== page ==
Address Connecticut’s spending problem, not the automobile tax law
Many of you may believe that your property taxes are too high — a fairly common notion in this state, considering Connecticut statistically places the highest burden upon such taxes.
We expect tax dollars to our state and federal government to be used to fund services, infrastructures and organizations outside of our hometowns. But local property taxes are different. Through them, we at least have the assurance that the schools, town halls and parks and recreation departments of our own neighborhoods will directly benefit.
Unfortunately, that could all change if a bill now under consideration in the General Assembly passes this session.
S.B. 1, An Act Concerning Tax Fairness and Economic Development is a Senate Democrat proposal to create a new level of government that would absorb a portion of local taxes to be allocated to other cities or towns. In other words, some of the car and property taxes you pay to your town will be yielded to a regional bureaucracy, which will in turn redistribute that money to other municipalities, to be used at their disposal.
This bill is taking money away from the towns that have it, and giving it to the towns that need it based on their population numbers and property values. While this is an admirable idea, it’s being approached in an unfair way. Though we will continue to pay car taxes to our town, the amount will be determined by a state-wide mill rate, and we will never see all of that money.
Each year, you pay 70 percent of your vehicle’s retail market value in taxes. Why? Because your car tax bill is based on your vehicle’s assessment. Because this new legislation (S.B. 1) comes with an across-the-board $3,000 reduction in everyone’s tax assessment, if you own a 2001 Honda Civic with a market value of $4,500, your bill will likely decrease. In fact, it’s possible you wouldn’t have to pay anything at all.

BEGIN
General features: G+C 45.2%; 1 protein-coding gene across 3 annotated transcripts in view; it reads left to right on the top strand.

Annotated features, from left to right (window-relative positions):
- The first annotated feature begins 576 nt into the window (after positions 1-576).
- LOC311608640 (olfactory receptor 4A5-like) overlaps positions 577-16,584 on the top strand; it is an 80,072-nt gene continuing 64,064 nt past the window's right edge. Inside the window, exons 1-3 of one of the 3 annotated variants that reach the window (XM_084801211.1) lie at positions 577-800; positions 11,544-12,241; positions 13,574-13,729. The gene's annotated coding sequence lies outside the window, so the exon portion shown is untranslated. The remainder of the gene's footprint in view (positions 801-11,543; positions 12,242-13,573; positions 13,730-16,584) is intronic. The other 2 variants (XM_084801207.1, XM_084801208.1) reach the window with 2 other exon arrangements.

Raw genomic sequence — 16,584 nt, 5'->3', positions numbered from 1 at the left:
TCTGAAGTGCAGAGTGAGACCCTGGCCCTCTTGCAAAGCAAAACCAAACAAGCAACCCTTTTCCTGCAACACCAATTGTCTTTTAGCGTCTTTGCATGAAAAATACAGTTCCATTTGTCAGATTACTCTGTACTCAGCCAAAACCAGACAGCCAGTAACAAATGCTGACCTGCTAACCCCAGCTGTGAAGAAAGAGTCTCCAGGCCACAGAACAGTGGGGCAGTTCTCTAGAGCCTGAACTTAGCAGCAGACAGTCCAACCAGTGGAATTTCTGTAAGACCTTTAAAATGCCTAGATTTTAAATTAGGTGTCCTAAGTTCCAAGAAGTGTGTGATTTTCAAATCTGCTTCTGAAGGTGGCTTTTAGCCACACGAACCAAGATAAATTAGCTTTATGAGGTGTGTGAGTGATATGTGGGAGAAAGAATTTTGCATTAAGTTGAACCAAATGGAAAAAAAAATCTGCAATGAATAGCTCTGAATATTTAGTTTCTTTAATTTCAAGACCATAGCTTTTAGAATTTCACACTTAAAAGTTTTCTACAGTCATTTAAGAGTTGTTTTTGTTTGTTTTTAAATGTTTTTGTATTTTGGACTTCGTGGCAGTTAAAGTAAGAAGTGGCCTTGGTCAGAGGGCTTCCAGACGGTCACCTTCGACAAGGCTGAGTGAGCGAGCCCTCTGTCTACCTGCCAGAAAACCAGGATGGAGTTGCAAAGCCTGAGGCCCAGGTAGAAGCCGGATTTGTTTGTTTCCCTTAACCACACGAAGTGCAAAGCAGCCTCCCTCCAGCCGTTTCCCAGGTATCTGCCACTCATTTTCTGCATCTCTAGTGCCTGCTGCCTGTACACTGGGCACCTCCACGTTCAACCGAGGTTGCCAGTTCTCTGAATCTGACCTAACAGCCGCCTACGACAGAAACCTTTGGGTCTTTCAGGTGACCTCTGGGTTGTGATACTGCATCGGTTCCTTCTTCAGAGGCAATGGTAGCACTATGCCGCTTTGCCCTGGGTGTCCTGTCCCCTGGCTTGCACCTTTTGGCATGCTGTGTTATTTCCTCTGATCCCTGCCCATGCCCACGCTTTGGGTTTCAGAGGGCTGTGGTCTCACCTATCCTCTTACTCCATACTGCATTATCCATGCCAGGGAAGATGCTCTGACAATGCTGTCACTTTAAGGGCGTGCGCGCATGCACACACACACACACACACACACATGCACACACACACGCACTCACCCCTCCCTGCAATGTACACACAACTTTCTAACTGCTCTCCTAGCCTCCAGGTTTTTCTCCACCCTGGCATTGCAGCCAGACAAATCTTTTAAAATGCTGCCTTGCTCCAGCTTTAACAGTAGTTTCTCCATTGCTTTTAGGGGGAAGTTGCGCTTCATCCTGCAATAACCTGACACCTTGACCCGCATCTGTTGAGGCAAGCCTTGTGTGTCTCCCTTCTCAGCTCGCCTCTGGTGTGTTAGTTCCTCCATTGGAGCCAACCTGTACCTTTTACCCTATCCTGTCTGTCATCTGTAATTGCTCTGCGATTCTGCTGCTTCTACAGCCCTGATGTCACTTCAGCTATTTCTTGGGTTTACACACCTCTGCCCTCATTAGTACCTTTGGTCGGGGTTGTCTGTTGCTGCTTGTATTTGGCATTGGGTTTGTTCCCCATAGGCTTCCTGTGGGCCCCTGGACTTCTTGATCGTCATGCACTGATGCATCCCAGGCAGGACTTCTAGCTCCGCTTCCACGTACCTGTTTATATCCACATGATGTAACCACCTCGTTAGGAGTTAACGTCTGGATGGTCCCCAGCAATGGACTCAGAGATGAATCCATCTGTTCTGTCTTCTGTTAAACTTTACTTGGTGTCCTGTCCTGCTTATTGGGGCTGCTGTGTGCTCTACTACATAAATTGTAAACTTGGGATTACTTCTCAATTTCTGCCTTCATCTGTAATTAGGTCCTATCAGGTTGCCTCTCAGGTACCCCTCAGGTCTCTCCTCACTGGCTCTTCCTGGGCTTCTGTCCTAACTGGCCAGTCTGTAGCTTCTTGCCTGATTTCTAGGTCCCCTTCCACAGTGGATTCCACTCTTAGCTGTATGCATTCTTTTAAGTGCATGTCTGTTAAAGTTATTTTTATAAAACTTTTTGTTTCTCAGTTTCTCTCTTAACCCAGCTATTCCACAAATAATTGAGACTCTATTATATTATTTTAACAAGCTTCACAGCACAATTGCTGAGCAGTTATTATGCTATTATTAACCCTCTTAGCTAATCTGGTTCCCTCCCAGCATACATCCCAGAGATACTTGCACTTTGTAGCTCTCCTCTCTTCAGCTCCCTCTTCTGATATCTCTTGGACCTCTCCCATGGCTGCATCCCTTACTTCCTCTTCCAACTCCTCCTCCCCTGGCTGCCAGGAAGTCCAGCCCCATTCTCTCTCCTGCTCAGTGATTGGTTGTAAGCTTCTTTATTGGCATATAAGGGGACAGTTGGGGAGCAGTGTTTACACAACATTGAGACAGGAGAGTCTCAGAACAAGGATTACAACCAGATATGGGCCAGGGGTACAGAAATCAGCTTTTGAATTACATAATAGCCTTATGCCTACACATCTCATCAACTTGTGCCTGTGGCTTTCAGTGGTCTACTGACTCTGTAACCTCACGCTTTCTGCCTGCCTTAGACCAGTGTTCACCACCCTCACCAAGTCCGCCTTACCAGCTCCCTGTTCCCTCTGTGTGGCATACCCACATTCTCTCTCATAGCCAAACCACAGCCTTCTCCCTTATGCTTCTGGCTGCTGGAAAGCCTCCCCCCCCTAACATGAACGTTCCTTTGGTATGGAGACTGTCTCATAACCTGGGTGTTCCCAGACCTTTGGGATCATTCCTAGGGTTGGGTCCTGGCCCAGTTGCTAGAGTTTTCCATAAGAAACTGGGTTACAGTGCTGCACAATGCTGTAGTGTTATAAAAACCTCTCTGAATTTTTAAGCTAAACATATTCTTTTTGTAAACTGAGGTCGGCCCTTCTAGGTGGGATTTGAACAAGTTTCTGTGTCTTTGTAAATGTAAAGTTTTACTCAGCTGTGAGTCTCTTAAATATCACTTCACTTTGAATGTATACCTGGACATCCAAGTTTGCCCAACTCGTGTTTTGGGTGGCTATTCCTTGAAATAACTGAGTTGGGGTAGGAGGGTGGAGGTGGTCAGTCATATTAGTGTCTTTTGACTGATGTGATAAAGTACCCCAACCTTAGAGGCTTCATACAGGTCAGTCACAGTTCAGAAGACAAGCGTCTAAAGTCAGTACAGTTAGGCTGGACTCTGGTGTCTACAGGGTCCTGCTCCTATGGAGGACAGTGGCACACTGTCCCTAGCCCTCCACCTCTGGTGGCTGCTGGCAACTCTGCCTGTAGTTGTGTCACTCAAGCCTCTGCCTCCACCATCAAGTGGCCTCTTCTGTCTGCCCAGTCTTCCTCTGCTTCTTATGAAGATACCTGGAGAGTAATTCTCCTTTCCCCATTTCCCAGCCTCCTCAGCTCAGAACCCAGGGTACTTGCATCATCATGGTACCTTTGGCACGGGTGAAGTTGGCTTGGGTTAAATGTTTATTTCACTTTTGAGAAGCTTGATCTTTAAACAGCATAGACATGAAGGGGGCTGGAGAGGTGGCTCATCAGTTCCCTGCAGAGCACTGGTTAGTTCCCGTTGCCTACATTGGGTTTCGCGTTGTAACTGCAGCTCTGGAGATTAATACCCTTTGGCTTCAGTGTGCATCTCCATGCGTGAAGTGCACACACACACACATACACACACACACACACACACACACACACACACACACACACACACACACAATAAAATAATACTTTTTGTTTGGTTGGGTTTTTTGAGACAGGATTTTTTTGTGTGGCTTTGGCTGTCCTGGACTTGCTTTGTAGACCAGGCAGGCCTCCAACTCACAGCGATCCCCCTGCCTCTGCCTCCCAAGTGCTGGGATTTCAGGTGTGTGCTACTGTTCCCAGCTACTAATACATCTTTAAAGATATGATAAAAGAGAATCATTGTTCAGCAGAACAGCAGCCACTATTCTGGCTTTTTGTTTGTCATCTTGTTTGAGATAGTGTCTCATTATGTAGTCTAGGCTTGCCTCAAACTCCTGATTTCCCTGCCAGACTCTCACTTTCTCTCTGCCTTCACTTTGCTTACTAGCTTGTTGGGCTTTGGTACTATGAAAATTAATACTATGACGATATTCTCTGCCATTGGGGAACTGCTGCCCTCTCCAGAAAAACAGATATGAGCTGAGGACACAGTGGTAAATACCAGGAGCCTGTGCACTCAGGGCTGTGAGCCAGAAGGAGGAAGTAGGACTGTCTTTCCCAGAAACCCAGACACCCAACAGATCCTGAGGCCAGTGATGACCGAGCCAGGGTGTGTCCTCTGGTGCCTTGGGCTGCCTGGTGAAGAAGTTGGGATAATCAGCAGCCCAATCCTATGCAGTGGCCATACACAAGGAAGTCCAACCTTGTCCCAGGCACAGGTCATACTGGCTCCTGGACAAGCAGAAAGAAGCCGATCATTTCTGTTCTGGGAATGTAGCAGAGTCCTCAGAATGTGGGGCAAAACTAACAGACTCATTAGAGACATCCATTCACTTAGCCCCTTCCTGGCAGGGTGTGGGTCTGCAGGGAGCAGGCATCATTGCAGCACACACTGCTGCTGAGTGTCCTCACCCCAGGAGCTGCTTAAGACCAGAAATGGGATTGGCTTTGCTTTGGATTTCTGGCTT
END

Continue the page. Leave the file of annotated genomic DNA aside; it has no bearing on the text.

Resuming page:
However, if you own a 2013 Honda Accord (75,000 miles), the market value is roughly $18,000. If you live in Brookfield, your current tax rate is 25.7 mills. That means that you will be paying $324 for your car taxes in FY 2015. But, under this proposal – and choosing a middle-ground statewide rate of 50 mills – your estimated bill would be $480 – a $156 increase!
I believe that this regional tax base proposal will create further financial stress for individuals, businesses, and municipalities that are already struggling under one of the country’s heaviest tax burdens. It will further discourage people from moving to, or staying in, the state of Connecticut.
Instead of bolstering taxes on these small towns and their hard-working, blue-collar residents, we should be reevaluating the government’s spending problem, which has been ignored for years.
Our district in particular is routinely underfunded by the state, and it would likely be the same under this formula. In addition, it worries me that this money could eventually go directly into the state’s General Fund, similar to what has been proposed with the funds received through the Community Involvement Act.
I hope we can work to make this proposal a better piece of legislation.
State Rep. Stephen Harding is a Republican from the 107th General Assembly District covering Brookfield as well as parts of Bethel and Danbury.
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